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glands, being thus excited, send back some other influence (not dependent on increased secretion, nor on the inflection of the tentacles), causing the protoplasm to aggregate in cell beneath cell. This may [page 277] be called a reflex action, though probably very different from that proceeding from the nerve-ganglion of an animal; and it is the only known case of reflex action in the vegetable kingdom.

About the mechanism of the movements and the nature of the motor impulse we know very little. During the act of inflection fluid certainly travels from one part to another of the tentacles. But the hypothesis which agrees best with the observed facts is that the motor impulse is allied in nature to the aggregating process; and that this causes the molecules of the cell-walls to approach each other, in the same manner as do the molecules of the protoplasm within the cells; so that the cell-walls contract. But some strong objections may be urged against this view. The re-expansion of the tentacles is largely due to the elasticity of their outer cells, which comes into play as soon as those on the inner side cease contracting with prepotent force; but we have reason to suspect that fluid is continually and slowly attracted into the outer cells during the act of re-expansion, thus increasing their tension.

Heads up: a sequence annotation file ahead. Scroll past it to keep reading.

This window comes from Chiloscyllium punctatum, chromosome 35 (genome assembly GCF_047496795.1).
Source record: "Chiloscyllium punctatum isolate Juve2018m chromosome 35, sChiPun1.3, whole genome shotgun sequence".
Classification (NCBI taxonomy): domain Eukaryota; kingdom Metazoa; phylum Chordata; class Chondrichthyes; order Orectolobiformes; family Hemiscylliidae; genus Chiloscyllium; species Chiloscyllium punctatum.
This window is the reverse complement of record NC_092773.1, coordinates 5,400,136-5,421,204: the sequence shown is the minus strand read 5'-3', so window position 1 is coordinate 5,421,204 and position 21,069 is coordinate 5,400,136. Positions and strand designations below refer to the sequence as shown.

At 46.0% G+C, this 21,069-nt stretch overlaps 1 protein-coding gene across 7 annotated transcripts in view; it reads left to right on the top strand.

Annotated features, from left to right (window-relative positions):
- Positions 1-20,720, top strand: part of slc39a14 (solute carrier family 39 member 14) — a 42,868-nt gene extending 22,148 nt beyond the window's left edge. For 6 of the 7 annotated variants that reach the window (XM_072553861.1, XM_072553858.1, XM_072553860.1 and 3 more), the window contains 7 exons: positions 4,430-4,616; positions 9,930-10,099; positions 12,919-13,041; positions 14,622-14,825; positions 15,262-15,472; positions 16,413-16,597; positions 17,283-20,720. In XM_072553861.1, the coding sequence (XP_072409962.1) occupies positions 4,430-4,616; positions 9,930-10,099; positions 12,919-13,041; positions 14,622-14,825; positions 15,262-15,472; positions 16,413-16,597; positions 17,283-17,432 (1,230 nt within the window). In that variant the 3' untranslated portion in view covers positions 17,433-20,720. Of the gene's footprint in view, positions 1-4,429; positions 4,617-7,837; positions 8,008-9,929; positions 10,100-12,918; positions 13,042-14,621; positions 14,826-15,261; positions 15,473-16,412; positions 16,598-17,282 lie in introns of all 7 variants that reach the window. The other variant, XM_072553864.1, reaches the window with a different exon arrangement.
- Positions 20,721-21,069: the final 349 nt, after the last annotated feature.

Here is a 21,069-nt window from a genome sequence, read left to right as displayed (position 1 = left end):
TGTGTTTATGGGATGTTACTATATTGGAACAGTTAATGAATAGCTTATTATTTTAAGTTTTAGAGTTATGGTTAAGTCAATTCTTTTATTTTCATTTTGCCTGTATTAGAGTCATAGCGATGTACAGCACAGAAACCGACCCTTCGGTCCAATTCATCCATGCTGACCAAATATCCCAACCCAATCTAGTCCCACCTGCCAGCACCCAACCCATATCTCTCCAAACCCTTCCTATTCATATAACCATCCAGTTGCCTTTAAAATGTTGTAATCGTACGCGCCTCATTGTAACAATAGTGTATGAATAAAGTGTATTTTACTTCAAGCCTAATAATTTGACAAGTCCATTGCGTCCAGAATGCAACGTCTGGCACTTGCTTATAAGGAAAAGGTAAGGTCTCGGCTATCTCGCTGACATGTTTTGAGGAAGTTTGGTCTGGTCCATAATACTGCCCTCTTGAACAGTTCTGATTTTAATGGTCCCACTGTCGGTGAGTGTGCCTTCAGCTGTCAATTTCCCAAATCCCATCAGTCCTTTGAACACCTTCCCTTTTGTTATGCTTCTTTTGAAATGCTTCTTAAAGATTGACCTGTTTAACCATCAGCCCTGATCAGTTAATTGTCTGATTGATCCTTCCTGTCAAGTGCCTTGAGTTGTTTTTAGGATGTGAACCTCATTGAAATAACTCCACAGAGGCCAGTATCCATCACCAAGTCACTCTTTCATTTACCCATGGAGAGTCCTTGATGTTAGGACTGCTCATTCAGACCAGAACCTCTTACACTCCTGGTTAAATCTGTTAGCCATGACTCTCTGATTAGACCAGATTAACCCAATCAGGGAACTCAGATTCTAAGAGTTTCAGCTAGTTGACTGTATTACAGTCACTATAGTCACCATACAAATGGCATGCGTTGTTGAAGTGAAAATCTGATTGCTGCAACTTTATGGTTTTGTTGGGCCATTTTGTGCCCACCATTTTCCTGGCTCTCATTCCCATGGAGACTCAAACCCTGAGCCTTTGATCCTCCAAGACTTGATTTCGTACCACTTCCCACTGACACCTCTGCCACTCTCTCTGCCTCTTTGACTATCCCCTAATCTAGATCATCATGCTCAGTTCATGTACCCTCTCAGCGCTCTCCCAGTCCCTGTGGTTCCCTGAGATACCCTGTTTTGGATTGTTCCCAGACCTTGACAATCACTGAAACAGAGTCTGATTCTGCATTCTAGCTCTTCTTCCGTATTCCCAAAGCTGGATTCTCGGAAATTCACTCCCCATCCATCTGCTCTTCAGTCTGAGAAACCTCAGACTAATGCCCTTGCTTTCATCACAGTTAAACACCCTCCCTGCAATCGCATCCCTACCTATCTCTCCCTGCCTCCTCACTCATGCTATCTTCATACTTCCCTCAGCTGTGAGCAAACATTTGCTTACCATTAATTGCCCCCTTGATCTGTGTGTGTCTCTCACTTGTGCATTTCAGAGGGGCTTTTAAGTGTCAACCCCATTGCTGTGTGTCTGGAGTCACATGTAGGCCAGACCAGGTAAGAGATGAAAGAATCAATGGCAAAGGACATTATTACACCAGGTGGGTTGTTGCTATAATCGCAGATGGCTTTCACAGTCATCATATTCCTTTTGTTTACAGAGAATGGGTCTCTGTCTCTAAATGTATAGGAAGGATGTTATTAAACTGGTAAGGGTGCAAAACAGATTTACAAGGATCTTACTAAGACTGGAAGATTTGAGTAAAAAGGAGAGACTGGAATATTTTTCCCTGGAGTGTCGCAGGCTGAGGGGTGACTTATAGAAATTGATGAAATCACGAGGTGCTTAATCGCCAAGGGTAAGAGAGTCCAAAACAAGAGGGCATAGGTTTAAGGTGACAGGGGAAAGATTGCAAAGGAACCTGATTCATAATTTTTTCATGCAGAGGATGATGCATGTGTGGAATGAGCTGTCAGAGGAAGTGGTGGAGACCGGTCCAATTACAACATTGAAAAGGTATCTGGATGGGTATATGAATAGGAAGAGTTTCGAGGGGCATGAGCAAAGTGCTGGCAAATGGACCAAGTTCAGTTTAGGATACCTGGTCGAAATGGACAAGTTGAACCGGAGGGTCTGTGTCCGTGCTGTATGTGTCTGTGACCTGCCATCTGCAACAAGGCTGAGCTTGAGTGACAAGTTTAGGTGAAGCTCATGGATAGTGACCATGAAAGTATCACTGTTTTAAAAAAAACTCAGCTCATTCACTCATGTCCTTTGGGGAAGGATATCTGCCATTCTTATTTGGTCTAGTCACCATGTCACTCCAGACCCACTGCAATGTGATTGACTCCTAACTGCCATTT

I have now given a brief recapitulation of the chief points observed by me, with respect to the structure, movements, constitution, and habits of Drosera rotundifolia; and we see how little has been made out in comparison with what remains unexplained and unknown. [page 278]

CHAPTER XII.

ON THE STRUCTURE AND MOVEMENTS OF SOME OTHER SPECIES OF DROSERA.

Drosera anglica--Drosera intermedia--Drosera capensis--Drosera spathulata--Drosera filiformis--Drosera binata--Concluding remarks.

I EXAMINED six other species of Drosera, some of them inhabitants of distant countries, chiefly for the sake of ascertaining whether they caught insects. This seemed the more necessary as the leaves of some of the species differ to an extraordinary degree in shape from the rounded ones of Drosera rotundifolia. In functional powers, however, they differ very little.

[Drosera anglica (Hudson).*--The leaves of this species, which was sent to me from Ireland, are much elongated, and gradually widen from the footstalk to the bluntly pointed apex. They stand almost erect, and their blades sometimes exceed 1 inch in length, whilst their breadth is only the 1/5 of an inch. The glands of all the tentacles have the same structure, so that the extreme marginal ones do not differ from the others, as in the case of Drosera rotundifolia. When they are irritated by being roughly touched, or by the pressure of minute inorganic particles, or by contact with animal matter, or by the absorption of carbonate of ammonia, the tentacles become inflected; the basal portion being the chief seat of movement. Cutting or pricking the blade of the leaf did not excite any movement. They frequently capture insects, and the glands of the inflected tentacles pour forth much acid secretion. Bits of roast meat were placed on some glands, and the tentacles began to move in 1 m. or

* Mrs. Treat has given an excellent account in 'The American Naturalist,' December 1873, p. 705, of Drosera longifolia (which is a synonym in part of Drosera anglica), of Drosera rotundifolia and filiformis. [page 279]